• [7] I. Clarke, O. Sandberg, B. Wiley, and T. W. Hong. Freenet: A Distributed Anonymous Information Storage and Retrieval System. In Designing Privacy Enhancing Technologies: International Workshop on Design Issues in Anonymity and Unobservability. Springer, New York, 2001
    • [8] B. Yang, H. Garcia-Molina, Designing a Super-Peer Network, Proceedings of ICDE, 2003.
    • [9] Napster: http://www.napster.com/
    • [10] Gnutella: http://www.gnutella.com/
    • [11] I. Stoica, R. Morris, D. Karger, F. Kaashoek, and H. Balakrishnan, Chord: A scalable peer-to-peer lookup service for Internet applications, Proceedings of ACM SIGCOMM'2001, August 2001
    • [12] P. Druschel and A. Rowstron. Pastry: Scalable, distributed object location and routing for large-scale peer-to-peer systems, Proceedings of the 18 IFIP/ACM International Conference on Distributed Systems Platforms (Middleware 2001), Heidelberg, Germany, November 2001
    • [13] B. Zhao, J. Kubiatowicz, and A. Joseph, Tapestry: An Infrastructure for Fault-tolerant Wide-area Location and Routing, U. C. Berkeley Technical Report UCB//CSD-01-1141, April 2000.

Claims (20)

1. A method for affording collaborative problem determination in a distributed system, said method comprising the steps of:
appending at least one measurement component to a distributed system;
employing the at least one measurement component to obtain system status information;
sharing system status information among system nodes; and
diagnosing a problem in the distributed system based on shared system status information.
2. The method according to claim 1, further comprising the step of adding or deleting a system component reponsive to a system change.
3. The method according to claim 1, further comprising the step of adding or deleting at least one measurement component and/or at least one diagnostic component responsive to a system change.
4. The method according to claim 1, further comprising the step of subdividing at least one system component and/or at least one measurement component into regions, responsive to an increase in at least one of: a number of system components and a number of measurement components.
5. The method according to claim 4, wherein said subdividing step comprises subdividing at least one system component and/or at least one measurement component into intersecting regions.
6. The method according to claim 1, wherein said step of employing the at least one measurement component to obtain system status information comprises obtaining system status information via local inference.
7. The method according to claim 1, wherein said step of sharing system status information comprises employing belief propagation.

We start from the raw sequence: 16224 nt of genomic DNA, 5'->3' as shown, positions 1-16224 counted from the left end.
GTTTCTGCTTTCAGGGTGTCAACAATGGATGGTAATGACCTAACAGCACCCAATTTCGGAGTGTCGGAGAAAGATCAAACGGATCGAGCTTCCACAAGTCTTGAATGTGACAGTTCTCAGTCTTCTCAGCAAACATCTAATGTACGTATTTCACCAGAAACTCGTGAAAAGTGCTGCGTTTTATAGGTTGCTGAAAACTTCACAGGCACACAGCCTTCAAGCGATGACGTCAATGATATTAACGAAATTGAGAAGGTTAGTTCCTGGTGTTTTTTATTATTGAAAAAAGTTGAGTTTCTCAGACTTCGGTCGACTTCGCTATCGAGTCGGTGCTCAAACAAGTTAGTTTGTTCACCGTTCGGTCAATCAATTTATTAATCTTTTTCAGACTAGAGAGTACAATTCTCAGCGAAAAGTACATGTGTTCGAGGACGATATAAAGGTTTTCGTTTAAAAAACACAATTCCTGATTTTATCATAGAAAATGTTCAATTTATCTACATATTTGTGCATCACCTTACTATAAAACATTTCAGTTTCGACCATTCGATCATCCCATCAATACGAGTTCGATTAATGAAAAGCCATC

8. The method according to claim 1, wherein said step of employing the at least one measurement component to obtain system status information comprises employing the at least one measurement component to probe the system via at least one end-to-end transaction.
9. The method according to claim 1, further comprising the step of reporting diagnostic results locally.
10. The method according to claim 1, further comprising the step of reporting diagnostic results globally.
11. A apparatus for affording collaborative problem determination in a distributed system, said apparatus comprising:
an arrangement for appending at least one measurement component to a distributed system;
an arrangement for employing the at least one measurement component to obtain system status information;
an arrangement for sharing system status information among system nodes; and
an arrangement for diagnosing a problem in the distributed system based on shared system status information.
12. The apparatus according to claim 11, further comprising an arrangement for adding or deleting a system component reponsive to a system change.
13. The apparatus according to claim 11, further comprising an arrangement for adding or deleting at least one measurement component and/or at least one diagnostic component responsive to a system change.
14. The apparatus according to claim 11, further comprising an arrangement for subdividing at least one system component and/or at least one measurement component into regions, responsive to an increase in at least one of: a number of system components and a number of measurement components.
15. The apparatus according to claim 14, wherein said subdividing arrangement acts to subdivide at least one system component and/or at least one measurement component into intersecting regions.
16. The apparatus according to claim 11, wherein said arrangement for employing the at least one measurement component to obtain system status information acts to obtain system status information via local inference.
17. The apparatus according to claim 11, wherein said arrangement for sharing system status information acts to employ belief propagation.
18. The apparatus according to claim 11, wherein said arrangement for employing the at least one measurement component to obtain system status information acts to employ the at least one measurement component to probe the system via at least one end-to-end transaction.
19. The apparatus according to claim 11, further comprising an arrangement for reporting diagnostic results locally and/or globally.
20. A program storage device readable by machine, tangibly embodying a program of instructions executable by the machine to perform method steps for affording collaborative problem determination in a distributed system, said method comprising the steps of:
appending at least one measurement component to a distributed system;
employing the at least one measurement component to obtain system status information;
sharing system status information among system nodes; and
diagnosing a problem in the distributed system based on shared system status information.